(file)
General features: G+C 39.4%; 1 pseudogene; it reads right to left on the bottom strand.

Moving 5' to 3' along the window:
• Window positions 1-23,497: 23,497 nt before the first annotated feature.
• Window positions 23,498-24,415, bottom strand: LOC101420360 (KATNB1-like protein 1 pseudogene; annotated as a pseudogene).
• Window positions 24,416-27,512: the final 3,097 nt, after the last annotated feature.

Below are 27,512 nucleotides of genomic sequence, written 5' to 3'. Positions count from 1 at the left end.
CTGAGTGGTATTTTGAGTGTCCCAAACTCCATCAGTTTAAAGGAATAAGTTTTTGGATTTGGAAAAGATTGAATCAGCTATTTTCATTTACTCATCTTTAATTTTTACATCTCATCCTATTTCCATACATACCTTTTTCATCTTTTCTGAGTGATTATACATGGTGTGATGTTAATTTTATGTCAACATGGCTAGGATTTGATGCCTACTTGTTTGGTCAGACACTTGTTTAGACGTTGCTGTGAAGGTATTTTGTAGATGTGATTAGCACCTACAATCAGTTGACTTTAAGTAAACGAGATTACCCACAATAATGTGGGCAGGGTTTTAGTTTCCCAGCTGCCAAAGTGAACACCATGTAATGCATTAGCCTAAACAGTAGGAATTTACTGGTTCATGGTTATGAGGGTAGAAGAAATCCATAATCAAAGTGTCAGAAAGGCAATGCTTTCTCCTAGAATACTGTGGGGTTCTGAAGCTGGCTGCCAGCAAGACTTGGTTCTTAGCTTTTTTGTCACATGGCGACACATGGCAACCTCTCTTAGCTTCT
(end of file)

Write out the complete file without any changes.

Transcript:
General features: G+C 39.4%; 1 pseudogene; it reads right to left on the bottom strand.

Moving 5' to 3' along the window:
• Window positions 1-23,497: 23,497 nt before the first annotated feature.
• Window positions 23,498-24,415, bottom strand: LOC101420360 (KATNB1-like protein 1 pseudogene; annotated as a pseudogene).
• Window positions 24,416-27,512: the final 3,097 nt, after the last annotated feature.

Below are 27,512 nucleotides of genomic sequence, written 5' to 3'. Positions count from 1 at the left end.
CTGAGTGGTATTTTGAGTGTCCCAAACTCCATCAGTTTAAAGGAATAAGTTTTTGGATTTGGAAAAGATTGAATCAGCTATTTTCATTTACTCATCTTTAATTTTTACATCTCATCCTATTTCCATACATACCTTTTTCATCTTTTCTGAGTGATTATACATGGTGTGATGTTAATTTTATGTCAACATGGCTAGGATTTGATGCCTACTTGTTTGGTCAGACACTTGTTTAGACGTTGCTGTGAAGGTATTTTGTAGATGTGATTAGCACCTACAATCAGTTGACTTTAAGTAAACGAGATTACCCACAATAATGTGGGCAGGGTTTTAGTTTCCCAGCTGCCAAAGTGAACACCATGTAATGCATTAGCCTAAACAGTAGGAATTTACTGGTTCATGGTTATGAGGGTAGAAGAAATCCATAATCAAAGTGTCAGAAAGGCAATGCTTTCTCCTAGAATACTGTGGGGTTCTGAAGCTGGCTGCCAGCAAGACTTGGTTCTTAGCTTTTTTGTCACATGGCGACACATGGCAACCTCTCTTAGCTTCT